Tuesday, July 14, 2015

Bucket of cysts

"My mouth tastes like rubber gloves" I whined at Ron. 

We went to the dentist.  The dentist likes chatting to Ron while he works. 

Xrays, brief exam from Latino Guy (the new assistant).  He poked around and left. 

Later on he came back and loaded the Xrays on the computer.  They looked fine, except for the scar tissue. 

I need to tell you about that.  I've always had problems with anxiety.  It was especially bad as a child, very "high strung". 

Add suicidal depression to the mix.  Then take me to the dentist to have four teeth pulled under a local. 

As I lay in the chair, feeling absolutely raped, bloody tools passing in front of my eyes, horrible crunchings I could hear and feel,  the unsympathetic dentist shoving my jaws apart, my mouth full of blood in spite of the suction (I am a "bleeder" in dental parlance), I lost it. 

I began screaming.  I threatened to bite him.  I could feel some pain, so they doped me up with more lidocaine and left me sitting in the chair, all the bloody picks and probes, along with broken extracted teeth sitting in the tray in front of me, for about 15 minutes. 

If they thought I was bad before... 

He left a bone fragment behind, on the first extraction, when I was behaving.  Oddly enough he got the others out "clean" and I had no troubles.

When he finished, we all looked as if we'd run a marathon. 

My stepmother was conflicted.  On the one hand, she cared what the neighbors thought, but on the other I had clearly been traumatized.  She took me home and put me to bed. 

The next day, after the other kids left, I was allowed to watch all the TV I wanted (any channel) while she ran errands.  She prepared soft foods for a few days (they took middle teeth, not molars or incisors), until I could eat again. 

Ever since, I always hated the dentist.  That dentist flatly refused to ever treat me again. 

I was Not Happy to find out I had to have my wisdom teeth out, 5 years later.  They said they would do it under a local and I objected.  Strongly. 

Overruled, "Insurance would only pay for a local". 

Dad was not a poor man. 


About that time, I ran off with Ron. 

Ron sure couldn't afford to have my teeth out, not that I was in a big hurry.  However, the lower right one began pushing one of my incisors.  I applied for Medicaid.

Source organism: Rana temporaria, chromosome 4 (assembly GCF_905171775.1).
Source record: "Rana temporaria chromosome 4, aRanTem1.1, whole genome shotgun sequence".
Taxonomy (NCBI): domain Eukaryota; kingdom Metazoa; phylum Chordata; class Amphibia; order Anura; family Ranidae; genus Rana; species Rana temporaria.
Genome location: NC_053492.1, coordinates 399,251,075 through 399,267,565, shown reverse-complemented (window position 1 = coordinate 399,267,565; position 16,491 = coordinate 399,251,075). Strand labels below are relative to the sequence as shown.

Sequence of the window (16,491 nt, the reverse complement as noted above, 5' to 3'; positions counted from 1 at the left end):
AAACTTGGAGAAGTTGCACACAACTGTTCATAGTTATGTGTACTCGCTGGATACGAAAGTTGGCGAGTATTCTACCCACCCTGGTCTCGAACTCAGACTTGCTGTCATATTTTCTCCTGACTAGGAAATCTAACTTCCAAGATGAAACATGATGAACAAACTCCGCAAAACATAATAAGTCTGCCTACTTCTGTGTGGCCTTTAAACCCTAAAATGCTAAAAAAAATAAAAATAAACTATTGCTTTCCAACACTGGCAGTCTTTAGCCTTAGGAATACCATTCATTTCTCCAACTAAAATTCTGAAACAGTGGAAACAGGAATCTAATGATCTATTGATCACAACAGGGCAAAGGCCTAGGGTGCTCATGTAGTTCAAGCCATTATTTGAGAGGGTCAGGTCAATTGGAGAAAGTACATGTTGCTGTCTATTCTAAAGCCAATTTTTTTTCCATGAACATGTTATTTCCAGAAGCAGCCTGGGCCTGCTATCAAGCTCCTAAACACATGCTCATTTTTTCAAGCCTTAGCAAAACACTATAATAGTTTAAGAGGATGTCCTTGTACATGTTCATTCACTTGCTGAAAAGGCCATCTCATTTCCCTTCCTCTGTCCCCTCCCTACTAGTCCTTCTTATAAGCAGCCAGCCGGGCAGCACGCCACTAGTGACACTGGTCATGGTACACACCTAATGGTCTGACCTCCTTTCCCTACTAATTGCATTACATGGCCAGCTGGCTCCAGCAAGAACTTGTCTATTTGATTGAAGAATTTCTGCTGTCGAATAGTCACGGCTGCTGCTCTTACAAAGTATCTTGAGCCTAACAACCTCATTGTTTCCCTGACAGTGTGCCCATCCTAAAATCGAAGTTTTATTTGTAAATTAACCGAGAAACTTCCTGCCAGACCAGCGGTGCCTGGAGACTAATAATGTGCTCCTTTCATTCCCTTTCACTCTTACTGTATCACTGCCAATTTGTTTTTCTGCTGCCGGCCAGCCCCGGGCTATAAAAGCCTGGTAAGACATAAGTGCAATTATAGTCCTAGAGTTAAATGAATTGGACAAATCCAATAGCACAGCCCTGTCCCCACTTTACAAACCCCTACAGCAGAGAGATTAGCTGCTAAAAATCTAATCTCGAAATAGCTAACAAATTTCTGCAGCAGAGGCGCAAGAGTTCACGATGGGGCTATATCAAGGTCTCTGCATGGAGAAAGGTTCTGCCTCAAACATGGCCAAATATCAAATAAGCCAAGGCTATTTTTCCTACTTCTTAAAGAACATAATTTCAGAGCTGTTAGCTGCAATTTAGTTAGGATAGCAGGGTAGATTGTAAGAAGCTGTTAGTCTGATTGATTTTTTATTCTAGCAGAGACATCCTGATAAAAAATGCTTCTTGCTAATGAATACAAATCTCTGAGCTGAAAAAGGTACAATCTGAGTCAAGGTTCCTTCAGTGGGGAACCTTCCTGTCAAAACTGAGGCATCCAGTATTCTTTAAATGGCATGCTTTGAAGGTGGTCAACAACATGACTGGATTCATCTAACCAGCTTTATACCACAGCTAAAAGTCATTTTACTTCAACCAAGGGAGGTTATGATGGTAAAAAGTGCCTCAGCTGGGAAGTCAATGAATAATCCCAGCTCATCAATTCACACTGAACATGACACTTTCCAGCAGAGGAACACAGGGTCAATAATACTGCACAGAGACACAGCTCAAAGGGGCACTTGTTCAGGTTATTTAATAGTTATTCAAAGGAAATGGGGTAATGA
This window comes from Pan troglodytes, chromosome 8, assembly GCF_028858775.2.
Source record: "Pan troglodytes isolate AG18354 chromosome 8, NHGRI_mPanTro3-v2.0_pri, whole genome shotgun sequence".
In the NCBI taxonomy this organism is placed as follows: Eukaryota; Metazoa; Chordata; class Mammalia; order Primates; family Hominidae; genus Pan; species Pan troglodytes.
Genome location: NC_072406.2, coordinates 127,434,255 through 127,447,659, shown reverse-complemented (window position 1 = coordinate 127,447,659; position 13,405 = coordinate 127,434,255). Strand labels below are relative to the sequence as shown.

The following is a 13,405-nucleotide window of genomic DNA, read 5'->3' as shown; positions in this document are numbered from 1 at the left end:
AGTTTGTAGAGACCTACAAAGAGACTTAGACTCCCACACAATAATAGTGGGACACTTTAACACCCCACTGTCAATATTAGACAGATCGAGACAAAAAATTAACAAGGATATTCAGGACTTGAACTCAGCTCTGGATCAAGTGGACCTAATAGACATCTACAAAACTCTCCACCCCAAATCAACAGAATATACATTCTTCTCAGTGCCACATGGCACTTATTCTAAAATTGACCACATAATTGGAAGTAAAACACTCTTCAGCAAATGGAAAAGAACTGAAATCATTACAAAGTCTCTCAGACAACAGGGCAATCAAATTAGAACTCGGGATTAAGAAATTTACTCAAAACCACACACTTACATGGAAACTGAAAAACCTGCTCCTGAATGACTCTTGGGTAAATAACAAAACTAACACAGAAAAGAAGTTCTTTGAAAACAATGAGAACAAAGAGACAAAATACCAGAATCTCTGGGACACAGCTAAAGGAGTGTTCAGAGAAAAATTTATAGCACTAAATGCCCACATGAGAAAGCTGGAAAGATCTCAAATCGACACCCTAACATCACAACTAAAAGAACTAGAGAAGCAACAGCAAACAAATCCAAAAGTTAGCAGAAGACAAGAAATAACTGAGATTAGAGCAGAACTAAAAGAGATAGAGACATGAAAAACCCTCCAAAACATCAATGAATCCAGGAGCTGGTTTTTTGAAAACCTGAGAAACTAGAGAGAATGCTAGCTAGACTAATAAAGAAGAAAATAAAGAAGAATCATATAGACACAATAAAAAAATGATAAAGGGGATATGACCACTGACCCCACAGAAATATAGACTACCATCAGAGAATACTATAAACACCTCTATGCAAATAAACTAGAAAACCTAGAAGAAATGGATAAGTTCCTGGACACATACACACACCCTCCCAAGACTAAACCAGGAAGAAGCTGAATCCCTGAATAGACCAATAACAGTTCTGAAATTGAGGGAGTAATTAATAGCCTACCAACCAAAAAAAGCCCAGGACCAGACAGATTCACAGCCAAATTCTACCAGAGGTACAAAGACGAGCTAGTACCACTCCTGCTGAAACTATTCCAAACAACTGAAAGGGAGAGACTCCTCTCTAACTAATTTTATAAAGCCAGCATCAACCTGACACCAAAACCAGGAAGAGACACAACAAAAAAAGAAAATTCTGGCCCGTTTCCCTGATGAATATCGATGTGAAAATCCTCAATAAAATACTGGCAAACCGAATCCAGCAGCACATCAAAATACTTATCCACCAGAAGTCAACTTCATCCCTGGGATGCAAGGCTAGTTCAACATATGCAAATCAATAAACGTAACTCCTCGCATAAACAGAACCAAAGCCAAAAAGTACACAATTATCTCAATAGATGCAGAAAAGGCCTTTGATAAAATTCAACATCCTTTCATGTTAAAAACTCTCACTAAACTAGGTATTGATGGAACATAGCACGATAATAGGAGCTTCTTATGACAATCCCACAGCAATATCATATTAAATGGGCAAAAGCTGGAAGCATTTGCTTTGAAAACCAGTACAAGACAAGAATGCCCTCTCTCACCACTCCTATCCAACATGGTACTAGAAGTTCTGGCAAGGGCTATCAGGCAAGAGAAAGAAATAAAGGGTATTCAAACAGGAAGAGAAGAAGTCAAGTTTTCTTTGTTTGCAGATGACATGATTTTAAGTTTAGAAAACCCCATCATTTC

They told me I could get food stamps, too.  "I have enough to eat" I replied, as she gaped at me. 

I found The Only Entodontist who took Medicaid, not far from my home.  I walked over, had my evaluation. 

"You have a cyst in your jaw.  We need to take it out and ensure it's not cancer." 

Huh, I thought.  I didn't have a cyst 5 years ago when they kept showing me the X-rays and selecting the extraction victims.  "It's a result of your extraction". 

"Oh, and Medicaid will only pay for a local."

I couldn't do that.  She was talking about cutting open my gums, and drilling the molars in half.  I thought the first time was bad....

I was making about $80 a week.  Ron's entire income went to our living expenses.  I did not have an emergency fund.  We were living check to check. 

I did the thing I swore I would never do.  I begged my father for money. 

The cost: $150.  He said he'd loan it to me, but I had to make a $50 payment every month for three months. 

Remember the part where I didn't have any extra money? 

If I'd had that kind of money, I could have afforded to pay for it myself.  And I was his daughter.  I wasn't asking him to pay for an abortion! 

[sigh]  Took me a while to work through that one, let me tell you.  I did pay him back, in a timely manner. 

I signed his contract (!) and left with the check in my hand.  He would only write a check out to the doctor, not me. 

And he wonders why I never asked for money again.  That said, it is his money.  He can do whatever he wants with it. 

I had the surgery.  That's a funny story.

Ron had just started his new job.  It is really hard for blind people to find work.

He couldn't take time off from his job to help me, the day of my operation.  I said that was fine.

"I'll pay for a cab" Ron replied.

"We can't send you home in a cab." they replied.  "Legal issues.  She absolutely cannot go home in a cab."